Insights
Publications

New EPA Clean Water Act Rule Attempts to Streamline Permitting Process

June 4, 2020 Articles

Earlier this week, the U.S. Environmental Protection Agency finalized the “Clean Water Act Section 401 Certification Rule” (Rule). The Rule comes with significant procedural and substantive changes to the certification process for infrastructure projects.

Under Section 401 of the Clean Water Act, every applicant for a federal permit or license for any activity that may result in a discharge to a water body must request certification from the relevant state or tribe that the activity will comply with the local applicable water quality requirements.

The certifying state or tribe is obligated to respond within a “reasonable period of time” – not to exceed one year. In the past, states and tribes could extend the one year time period by stopping or tolling the certification process. The Rule prohibits this practice. Now, the clock starts ticking when the authorizing agency receives the certification request. If it does not grant, grant with conditions, deny, or expressly waive certification within one year, then it waives its certification authority under Section 401.

The Rule also limits the types of conditions that a certifying agency can place on a federal permit or license. This change incorporates Justice Thomas’s dissent in PUD No. 1 of Jefferson County v. Washington Dep’t of Ecology, 511 U.S. 700 (1994). Whereas the majority opinion held that certifying agencies could comprehensively review a facility’s impacts on water quality and identify conditions to address the same, Justice Thomas argued that any conditions must be narrow and strictly discharge related. In adopting Justice Thomas’s logic, EPA has sought to clarify that the Clean Water Act does not permit states or tribes to place any restrictions on infrastructure projects that are unrelated to a facility’s discharges.

Due to the Rule’s constraint on the power of states and tribes to set conditions on federal permits and licenses, legal challenges are expected. Thus, while industry may look favorably on EPA’s rulemaking as a common sense interpretation of the Clean Water Act and a welcome attempt to streamline the permitting process for infrastructure projects, several states, including California and Washington have voiced objections to the Rule, and for now, project applicants are unlikely to benefit from streamlined review.

Firm Highlights

News

52 Farella Braun + Martel Attorneys Listed in The Best Lawyers in America© 2021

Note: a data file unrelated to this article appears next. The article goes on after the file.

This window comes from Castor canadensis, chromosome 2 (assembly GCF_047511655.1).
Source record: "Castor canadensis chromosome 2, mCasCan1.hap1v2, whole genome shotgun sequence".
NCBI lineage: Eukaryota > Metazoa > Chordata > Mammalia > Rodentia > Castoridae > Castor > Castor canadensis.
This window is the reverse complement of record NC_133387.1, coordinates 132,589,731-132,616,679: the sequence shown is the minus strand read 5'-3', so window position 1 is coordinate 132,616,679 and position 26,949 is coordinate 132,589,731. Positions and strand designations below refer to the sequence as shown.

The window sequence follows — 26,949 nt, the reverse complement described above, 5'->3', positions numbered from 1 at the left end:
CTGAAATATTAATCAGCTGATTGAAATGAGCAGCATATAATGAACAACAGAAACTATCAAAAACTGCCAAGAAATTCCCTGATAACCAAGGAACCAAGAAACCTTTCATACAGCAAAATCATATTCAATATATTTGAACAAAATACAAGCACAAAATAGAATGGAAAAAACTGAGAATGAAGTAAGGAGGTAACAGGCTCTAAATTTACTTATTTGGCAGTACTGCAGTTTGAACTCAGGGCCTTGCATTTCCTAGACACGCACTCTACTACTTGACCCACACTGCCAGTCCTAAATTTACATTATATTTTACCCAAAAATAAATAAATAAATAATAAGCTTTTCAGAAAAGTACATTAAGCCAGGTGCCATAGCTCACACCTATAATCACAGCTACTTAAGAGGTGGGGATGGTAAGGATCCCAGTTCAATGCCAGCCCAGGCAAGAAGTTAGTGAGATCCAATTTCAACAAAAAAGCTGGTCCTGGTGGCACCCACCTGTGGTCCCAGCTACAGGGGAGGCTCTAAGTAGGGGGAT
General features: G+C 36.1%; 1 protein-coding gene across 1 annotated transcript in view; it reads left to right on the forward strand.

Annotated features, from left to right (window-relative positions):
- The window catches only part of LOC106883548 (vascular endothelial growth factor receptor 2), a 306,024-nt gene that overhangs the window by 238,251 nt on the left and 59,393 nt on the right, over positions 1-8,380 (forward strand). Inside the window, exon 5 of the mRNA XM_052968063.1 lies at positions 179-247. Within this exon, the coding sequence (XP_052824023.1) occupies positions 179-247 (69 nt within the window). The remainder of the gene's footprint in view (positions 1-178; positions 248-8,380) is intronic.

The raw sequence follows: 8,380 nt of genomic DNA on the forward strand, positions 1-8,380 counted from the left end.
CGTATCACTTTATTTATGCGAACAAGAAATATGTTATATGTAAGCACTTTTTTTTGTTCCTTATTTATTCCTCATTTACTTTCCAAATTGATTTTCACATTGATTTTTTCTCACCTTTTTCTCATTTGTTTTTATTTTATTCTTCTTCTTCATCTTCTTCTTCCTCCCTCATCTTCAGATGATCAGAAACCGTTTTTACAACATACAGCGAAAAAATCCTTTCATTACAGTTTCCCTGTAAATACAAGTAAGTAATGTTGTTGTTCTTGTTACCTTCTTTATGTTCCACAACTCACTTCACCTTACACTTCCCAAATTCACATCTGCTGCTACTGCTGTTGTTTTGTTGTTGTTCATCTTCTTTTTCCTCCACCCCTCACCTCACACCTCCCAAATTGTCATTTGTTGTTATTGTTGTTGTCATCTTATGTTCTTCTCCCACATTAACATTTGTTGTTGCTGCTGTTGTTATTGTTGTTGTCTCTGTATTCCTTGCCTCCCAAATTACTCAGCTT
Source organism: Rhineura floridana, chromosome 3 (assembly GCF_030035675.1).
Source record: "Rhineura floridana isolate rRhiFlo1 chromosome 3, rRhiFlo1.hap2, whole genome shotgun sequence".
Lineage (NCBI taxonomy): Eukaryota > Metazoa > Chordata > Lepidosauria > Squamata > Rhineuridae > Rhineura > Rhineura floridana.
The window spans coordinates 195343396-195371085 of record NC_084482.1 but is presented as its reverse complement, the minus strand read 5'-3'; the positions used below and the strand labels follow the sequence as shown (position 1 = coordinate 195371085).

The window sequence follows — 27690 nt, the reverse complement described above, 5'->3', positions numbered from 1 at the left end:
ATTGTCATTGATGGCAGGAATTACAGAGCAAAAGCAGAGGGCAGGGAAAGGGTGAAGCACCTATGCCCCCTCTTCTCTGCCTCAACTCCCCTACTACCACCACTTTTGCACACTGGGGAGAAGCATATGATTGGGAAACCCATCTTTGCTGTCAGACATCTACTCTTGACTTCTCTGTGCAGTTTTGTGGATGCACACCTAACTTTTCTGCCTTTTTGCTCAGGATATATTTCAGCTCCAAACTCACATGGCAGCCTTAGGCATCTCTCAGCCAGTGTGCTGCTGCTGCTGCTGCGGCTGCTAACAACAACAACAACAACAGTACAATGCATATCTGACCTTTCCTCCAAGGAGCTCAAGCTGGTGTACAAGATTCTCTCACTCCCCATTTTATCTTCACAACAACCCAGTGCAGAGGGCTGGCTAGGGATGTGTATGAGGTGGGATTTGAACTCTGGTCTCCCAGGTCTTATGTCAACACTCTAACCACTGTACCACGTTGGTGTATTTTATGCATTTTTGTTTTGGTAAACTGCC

Read More
Publication

Major Supreme Court Ruling Expands Reach of Clean Water Act NPDES Permitting to Certain Discharges to Groundwater

In a landmark ruling, the United States Supreme Court has held that, under section 301 of the federal Clean Water Act (CWA), a discharge of pollutants from a point source to groundwater is subject...

Read More
Publication

New Screening Levels for Key PFAS Chemicals Will Spur Regulatory Action at Contaminated Sites

In support of the State Water Resources Control Board’s (State Board) efforts to investigate and evaluate the public health effects of per- and polyfluoroalkyl substances (PFAS), the San Francisco Regional Water Quality Control Board...

Read More
Publication

The Winding Trail Home: Marin County Secures Key Multi-Use Trail Access Decision

With Marin County’s Mt. Tamalpais often considered the birthplace of mountain biking, it should not be surprising that the County finds itself at the forefront of California’s battle over multi-use trail access and consequently...

Read More
Publication

Key PFAS Regulatory Standards Set in California

In support of California’s efforts to investigate and evaluate the presence of per- and polyfluoroalkyl substances (PFAS) in the environment, the San Francisco Bay Regional Water Quality Control Board (Regional Board) has released interim...

Read More
Publication

Renewable Energy Roundtable Update in the Wake of COVID-19

The COVID-19 pandemic has resulted in widespread disruption of business and industry across California, including the state’s vibrant renewable energy and energy storage industry. Farella Braun + Martel attorneys are tracking developments and advising...

Read More
Publication

Supreme Court Ruling Expands Reach of Clean Water Act NPDES Permitting

Read the article on California Ag Net , here . In April, the United States Supreme Court issued a landmark ruling clarifying the reach of the federal Clean Water Act. The Court decided that a...

Read More
News

EPA’s New Guidance Mandate Leaves Superfund Cleanup Less Certain

Sarah Bell commented in the Bloomberg Law article "EPA’s New Guidance Mandate Leaves Superfund Cleanup Less Certain."    Read the full article here .

Read More
Event

LSI's PFAS Contamination and Regulation in California Virtual Conference

Sarah Bell will be speaking at LSI's virtual conference on PFAS Contamination and Regulation in California live webinar, "PFAS and Hazardous Materials Cleanup Laws." Details: CWA violations, CERCLA designations, and NRD claims as potential game...

Read More
News

Farella Braun + Martel Ranked Among “Best Law Firms” by U.S. News & World Report and Best Lawyers

SAN FRANCISCO, November 5, 2020: Farella Braun + Martel earned national and regional rankings across a number of practice areas in the U.S. News & World Report and Best Lawyers® release of the “Best...

Read More